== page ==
With international oil prices on the boil and no respite from the customs duty to be paid on crude in the Budget, the public sector oil companies
want to increase the prices of petroleum products to reduce their losses.
As the price of the Indian basket of crude oil has soared past $100 a barrel, Indian Oil Corporation (IOC), Bharat Petroleum Corporation Ltd (BPCL) and Hindustan Petroleum Corporation Ltd (HPCL) are losing over Rs 400 crore a day together in revenue on selling petrol, diesel
, LPG and kerosene at current prices in the domestic market.
The five per cent customs duty on crude oil is based on the value of the crude imports as a result of which it goes up along with the price of oil and adds to the burden of the oil companies.
IOC director (finance) S.V. Narasimhan said the company is losing Rs 3 per litre on petrol sales, Rs 12.56 a litre on diesel an Rs 24.74 on each litre of kerosene supplied to the public distribution system (PDS). The loss on LPG sales to households works out to Rs 297.80 per cylinder.
He disclosed that the losses for IOC add up Rs 217 crore a day.
While the official policy of the government allows the oil companies to increase the price of petrol when international prices go up, in practice they still wait for the government nod before going ahead.
An empowered group of ministers (EGoM) headed by finance minister Pranab Mukherjee has been entrusted with the task of taking a call on whether diesel, LPG and kerosene prices have to be increased as these are politically sensitive commodities.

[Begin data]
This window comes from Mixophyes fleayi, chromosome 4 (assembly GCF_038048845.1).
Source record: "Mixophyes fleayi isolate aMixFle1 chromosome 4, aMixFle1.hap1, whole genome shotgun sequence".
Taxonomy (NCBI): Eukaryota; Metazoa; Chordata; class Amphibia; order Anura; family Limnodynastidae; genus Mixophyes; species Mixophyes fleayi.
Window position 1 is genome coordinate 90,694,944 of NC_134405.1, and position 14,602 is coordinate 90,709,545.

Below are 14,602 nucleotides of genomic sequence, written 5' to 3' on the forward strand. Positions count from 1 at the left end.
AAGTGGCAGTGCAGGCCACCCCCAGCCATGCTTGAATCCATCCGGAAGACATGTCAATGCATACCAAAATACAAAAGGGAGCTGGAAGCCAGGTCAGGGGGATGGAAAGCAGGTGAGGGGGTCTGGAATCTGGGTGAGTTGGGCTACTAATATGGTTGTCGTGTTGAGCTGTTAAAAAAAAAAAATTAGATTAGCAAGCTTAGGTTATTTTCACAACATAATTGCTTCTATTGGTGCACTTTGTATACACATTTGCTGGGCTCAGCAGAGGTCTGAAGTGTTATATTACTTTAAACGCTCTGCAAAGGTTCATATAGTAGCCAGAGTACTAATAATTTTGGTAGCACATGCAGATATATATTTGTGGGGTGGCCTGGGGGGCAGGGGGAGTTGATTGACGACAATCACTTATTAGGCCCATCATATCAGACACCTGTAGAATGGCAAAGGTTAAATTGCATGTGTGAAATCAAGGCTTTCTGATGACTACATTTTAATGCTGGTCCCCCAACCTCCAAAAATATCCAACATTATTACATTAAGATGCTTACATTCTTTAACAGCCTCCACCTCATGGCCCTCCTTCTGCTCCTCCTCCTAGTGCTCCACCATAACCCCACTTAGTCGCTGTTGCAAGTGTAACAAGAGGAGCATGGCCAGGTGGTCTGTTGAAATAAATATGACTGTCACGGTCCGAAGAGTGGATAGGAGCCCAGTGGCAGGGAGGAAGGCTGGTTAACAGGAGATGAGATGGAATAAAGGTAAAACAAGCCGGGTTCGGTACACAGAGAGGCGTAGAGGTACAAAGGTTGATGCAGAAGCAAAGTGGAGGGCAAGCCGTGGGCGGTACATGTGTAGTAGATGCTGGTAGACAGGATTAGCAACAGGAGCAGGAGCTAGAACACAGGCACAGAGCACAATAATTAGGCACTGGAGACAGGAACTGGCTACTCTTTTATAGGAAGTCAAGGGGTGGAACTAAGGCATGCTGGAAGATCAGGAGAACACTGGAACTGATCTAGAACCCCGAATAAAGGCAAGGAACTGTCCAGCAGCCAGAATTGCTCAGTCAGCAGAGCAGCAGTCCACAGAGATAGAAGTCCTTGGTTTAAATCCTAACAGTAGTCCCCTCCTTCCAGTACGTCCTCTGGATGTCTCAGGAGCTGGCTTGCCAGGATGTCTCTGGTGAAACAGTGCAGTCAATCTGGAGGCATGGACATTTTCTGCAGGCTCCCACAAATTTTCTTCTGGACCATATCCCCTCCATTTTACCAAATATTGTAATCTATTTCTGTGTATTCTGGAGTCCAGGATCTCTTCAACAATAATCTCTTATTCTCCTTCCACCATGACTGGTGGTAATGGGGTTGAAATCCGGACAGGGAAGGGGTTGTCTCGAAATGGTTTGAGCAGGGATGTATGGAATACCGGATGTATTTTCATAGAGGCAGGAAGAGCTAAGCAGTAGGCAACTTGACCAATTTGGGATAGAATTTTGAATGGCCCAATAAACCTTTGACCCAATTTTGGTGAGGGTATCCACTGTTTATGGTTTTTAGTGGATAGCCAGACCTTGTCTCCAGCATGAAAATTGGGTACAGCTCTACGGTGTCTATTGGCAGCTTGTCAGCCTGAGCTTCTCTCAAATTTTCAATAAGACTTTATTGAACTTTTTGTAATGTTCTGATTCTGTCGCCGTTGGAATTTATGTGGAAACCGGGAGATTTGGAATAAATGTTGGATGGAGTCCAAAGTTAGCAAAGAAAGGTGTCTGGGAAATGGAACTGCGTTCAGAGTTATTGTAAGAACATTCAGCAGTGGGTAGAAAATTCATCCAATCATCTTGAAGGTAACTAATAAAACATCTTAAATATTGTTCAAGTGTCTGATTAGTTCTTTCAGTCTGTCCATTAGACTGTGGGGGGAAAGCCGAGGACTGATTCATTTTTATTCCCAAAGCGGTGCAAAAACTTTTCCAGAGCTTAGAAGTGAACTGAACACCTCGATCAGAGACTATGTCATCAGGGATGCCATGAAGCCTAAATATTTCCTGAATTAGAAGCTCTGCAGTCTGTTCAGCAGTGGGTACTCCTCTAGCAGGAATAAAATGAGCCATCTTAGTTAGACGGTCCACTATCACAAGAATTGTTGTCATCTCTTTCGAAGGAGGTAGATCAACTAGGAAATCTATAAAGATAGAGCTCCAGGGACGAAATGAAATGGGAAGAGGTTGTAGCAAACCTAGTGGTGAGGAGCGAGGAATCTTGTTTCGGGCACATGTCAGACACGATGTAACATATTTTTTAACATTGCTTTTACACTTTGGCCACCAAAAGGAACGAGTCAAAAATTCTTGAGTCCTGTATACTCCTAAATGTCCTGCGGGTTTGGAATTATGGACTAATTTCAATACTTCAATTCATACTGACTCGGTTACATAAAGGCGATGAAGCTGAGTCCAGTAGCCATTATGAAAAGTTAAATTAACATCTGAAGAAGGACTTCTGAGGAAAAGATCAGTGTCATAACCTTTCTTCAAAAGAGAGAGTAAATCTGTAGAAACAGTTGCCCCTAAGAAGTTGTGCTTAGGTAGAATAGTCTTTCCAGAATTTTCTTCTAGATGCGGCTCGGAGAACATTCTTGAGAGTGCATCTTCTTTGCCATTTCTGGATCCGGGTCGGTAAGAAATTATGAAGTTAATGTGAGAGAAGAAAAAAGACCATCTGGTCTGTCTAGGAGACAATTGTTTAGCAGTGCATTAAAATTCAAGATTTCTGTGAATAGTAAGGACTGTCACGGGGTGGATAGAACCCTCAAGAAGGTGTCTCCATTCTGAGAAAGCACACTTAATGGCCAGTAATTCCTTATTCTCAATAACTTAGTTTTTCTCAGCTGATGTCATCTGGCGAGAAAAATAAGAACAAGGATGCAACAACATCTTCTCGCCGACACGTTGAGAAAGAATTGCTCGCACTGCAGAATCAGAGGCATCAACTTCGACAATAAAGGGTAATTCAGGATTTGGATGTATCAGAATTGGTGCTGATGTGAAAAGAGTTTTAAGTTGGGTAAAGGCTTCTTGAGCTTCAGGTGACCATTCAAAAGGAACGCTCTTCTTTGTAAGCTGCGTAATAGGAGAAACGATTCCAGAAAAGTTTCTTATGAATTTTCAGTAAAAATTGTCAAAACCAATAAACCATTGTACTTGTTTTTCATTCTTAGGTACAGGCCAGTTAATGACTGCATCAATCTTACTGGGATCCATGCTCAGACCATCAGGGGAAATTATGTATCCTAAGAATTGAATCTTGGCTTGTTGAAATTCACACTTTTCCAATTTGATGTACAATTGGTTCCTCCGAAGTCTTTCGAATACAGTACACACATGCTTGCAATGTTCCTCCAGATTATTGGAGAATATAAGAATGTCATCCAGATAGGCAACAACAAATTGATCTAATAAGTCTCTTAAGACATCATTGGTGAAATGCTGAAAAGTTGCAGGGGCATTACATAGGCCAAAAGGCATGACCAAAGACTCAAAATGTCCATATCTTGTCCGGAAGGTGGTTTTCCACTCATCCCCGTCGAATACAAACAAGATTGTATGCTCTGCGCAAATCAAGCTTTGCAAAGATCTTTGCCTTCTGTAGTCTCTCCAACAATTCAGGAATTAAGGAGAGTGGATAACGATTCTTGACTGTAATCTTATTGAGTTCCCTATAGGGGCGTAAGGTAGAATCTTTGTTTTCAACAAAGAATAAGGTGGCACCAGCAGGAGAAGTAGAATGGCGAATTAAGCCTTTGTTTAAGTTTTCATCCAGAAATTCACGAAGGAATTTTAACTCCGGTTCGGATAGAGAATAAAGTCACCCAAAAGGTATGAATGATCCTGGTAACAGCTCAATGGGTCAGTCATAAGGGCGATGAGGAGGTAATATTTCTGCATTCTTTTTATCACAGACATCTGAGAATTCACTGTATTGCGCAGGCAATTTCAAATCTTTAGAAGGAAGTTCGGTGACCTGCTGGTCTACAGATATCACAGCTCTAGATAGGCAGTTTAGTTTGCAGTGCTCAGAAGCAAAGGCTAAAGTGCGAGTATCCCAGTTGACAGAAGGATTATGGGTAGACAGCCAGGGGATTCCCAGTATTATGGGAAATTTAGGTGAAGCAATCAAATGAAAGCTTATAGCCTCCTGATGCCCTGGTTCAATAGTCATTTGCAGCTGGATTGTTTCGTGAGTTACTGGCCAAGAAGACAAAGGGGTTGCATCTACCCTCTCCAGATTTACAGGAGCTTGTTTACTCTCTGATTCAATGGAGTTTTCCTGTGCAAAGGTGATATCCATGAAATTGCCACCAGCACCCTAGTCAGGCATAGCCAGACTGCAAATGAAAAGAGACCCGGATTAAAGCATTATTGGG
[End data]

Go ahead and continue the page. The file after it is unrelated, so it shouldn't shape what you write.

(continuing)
The public sector oil companies had on January 15 announced a Rs 2.50 per litre hike in the price of petrol making what the government sees as the "rich man's fuel" costlier by more than Rs 10 per litre over seven months. This was a whopping 22 per cent increase.
The hike in petrol prices has added to the crushing burden on household budgets, already stretched with soaring prices of essential foodstuffs.
Diesel prices have remained constant since it is used in the politically sensitive farm sector while petrol prices have changed six times since June last year.
" We are losing about Rs 3 per litre on petrol," IOC director (finance) S. V. Narasimhan told journalists.
Narasimhan refused to comment on whether the government had asked the oil companies not to raise petrol prices.
He said, " We will revise petrol prices at the appropriate time." " We hope EGoM will take a decision soon (on diesel prices)," he added.
With inflation having become a political hot potato and Parliament in session, petroleum minister S. Jaipal Reddy was guarded on the subject.
" If EGoM on diesel happens, that will happen with your knowledge. You will be informed," he told journalists.
" As and when the decision is taken, you will be told about that. I have nothing to say at this moment," he said.
The three state- run fuel retailers are projected to end the fiscal with a revenue loss of Rs 77,500 crore out of which only Rs 35,000 crore has been provided in the revised budget estimates for 2010-11.
Finance minister Pranab Mukherjee also expressed deep concern over the issue.
" The creeping increase in international crude oil and other commodity prices is a reality that we are already confronting.
The possibility of the global commodity inflation adding to domestic inflationary pressures cannot be ruled out," Mukherjee said in his address at the annual general meeting of Federation of Indian Chambers of Commerce and Industry (Ficci).
Budget worsens woes
After getting no respite from the Budget on the payment of customs duty, the public sector oil cos want to hike prices of petroleum products to minimise their losses
The Indian basket of crude oil has gone past $ 100 a barrel with IOC, BPCL and HPCL together losing over Rs 400 cr per day in revenue on selling petrol, diesel, LPG & kerosene at current prices in domestic market
Playing by the book
Govt's policy allows oil cos to hike petrol prices only when international prices go up.
But in practice they still wait for the government nod before going ahead
Difficult task at hand
The EGoM headed by FM has been entrusted with the task of deciding if diesel, LPG and kerosene prices have to be increased as these are politically sensitive commodities.
Courtesy: Mail Today